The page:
By Dr Eugene Brink, Strategic Adviser for Community Affairs at AfriForum
The American presidential election is just over a year away, but there is still a lot that can happen in a year. The battle in the Democratic Party is already red-hot and President Donald Trump is also already vigorously driving his re-election.
Several Democratic candidates have been participating in numerous debates, and the results are nauseating. Although there are some exceptions (such as Joe Biden who is more centristic in his views) they are all vying to be the most socialistic. Lies and hypocrisy are rife. The business sector and the rich are constantly treated with suspicion; and success – something that is historically worshipped in America – is regarded as sacrilegious.
It is incomprehensible that so many rich people can appear so overly empathic and willing to redistribute other people’s money (especially that of the middle class) through state interference Yet as individuals, they are doing nothing for the poor. And they then have the audacity to point out what is inadequate, despite a strong economy with an unprecedented low unemployment rate.
Despite the large number of candidates who want to take on Trump with renewed leftist energy, it seems likely that this race will be left with one of three (and increasingly possibly only two) winners. The younger and lesser known candidates are starting to give up, while the remaining ones don’t have support bases or any esteem worth mentioning. In politics, personality is just as important as policy and this group of candidates will find it difficult to attract the type of crowd that Trump is already garnering, even in liberal “blue” states such as New Mexico.
Biden was initially seen as the uncontended favourite and he still is to a large extent – if one can believe the polls. With his moderate views he might be the best person to take on Trump when it comes to undecisive and moderate voters as well as blue collar workers. He has served as vice president, is regarded as a veteran in international policy and has the most support from black voters. Biden also (unsuccessfully) contended for the candidacy to lead the Democratic Party in both the 1988 and 2008 elections.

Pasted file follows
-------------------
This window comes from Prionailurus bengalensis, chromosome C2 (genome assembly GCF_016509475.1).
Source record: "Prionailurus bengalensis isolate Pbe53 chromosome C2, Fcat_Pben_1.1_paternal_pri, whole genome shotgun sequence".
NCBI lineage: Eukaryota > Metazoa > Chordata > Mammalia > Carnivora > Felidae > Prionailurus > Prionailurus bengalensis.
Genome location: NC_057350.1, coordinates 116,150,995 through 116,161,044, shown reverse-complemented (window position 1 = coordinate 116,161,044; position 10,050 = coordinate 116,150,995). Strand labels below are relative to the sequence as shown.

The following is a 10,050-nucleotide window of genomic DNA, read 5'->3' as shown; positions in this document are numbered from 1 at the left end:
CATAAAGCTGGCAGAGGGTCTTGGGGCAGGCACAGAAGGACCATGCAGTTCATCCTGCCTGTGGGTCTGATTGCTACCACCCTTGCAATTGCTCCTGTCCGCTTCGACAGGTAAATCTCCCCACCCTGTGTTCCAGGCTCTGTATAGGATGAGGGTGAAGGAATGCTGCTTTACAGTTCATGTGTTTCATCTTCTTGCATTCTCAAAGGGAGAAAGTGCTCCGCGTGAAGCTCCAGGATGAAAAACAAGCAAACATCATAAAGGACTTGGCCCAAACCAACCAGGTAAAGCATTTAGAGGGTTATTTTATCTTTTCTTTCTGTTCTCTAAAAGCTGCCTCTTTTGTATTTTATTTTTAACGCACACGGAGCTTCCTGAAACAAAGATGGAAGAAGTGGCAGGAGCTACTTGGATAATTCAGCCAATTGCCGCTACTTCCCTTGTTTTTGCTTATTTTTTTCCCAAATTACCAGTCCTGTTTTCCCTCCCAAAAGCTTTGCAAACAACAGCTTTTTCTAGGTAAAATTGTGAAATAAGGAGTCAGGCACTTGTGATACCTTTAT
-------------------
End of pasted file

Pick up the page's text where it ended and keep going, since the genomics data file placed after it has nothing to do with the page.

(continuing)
The other two candidates are Elizabeth Warren and Bernie Sanders. A few months ago, Sanders enjoyed a comfortable second place. Since then, according to some polls, Warren has moved significantly closer to Biden and even surpassed him. Both Warren and Sanders have now left Biden behind, with his support stagnating significantly.
There are various reasons for this, but it is not hard to explain. Although Warren and Sanders support many similar policies, style and history also play a role. As was the case in 2016, Sanders screams so frequently that he looks permanently angry. His far-left ideologies also don’t enjoy much support among most Americans. In fact, he looks crumpled and extremely un-presidently.
Simultaneously, Warren has adapted a lot of Trump’s policy with her doctrine of “economic patriotism” – which is synonymous with “Made in America” with an environmentally friendly flavour. She wants to lure job opportunities back to America and turn trade in America’s favour. Socially she has very liberal views and strongly supports abortion. Sadly for her, most Americans will rather trust Trump to challenge China and run the economy, while supporting his views about abortions and other social issues. Warren has the advantage that she looks more suitable as a candidate than especially Sanders and doesn’t have a history of failure on this level.
Biden’s campaign also seems to be losing speed. The 76-year old veteran continuously says things that are out of line. He has been known to do this throughout his career, but lately it has become worse. His comment that “Poor children are just as gifted as white children” and the fact that his economic plan aims to include 720 million women in the workforce (while there are only 330 million people in America) are just two of the myriad foot-in-mouth comments he has made.
Just as the question of race usually surfaces in this type of battle, so does the matter of age. Biden is 76 and Sanders 78, while Warren turned 70 this year. That means all the front-runners are over 70 (Trump is 73), but both Biden and Sanders will be 80 years old when they become president. Former President Jimmy Carter recently said he wouldn’t have been able to meet the demands of being president at the age of 80 and jokingly added that he hoped there was an age restriction to the presidency – a not-so-subtle dig at Biden’s forgetfulness and blunders.
It’s for these (and a few other) reasons that I believe Warren will win this race and take on Trump in the presidential election.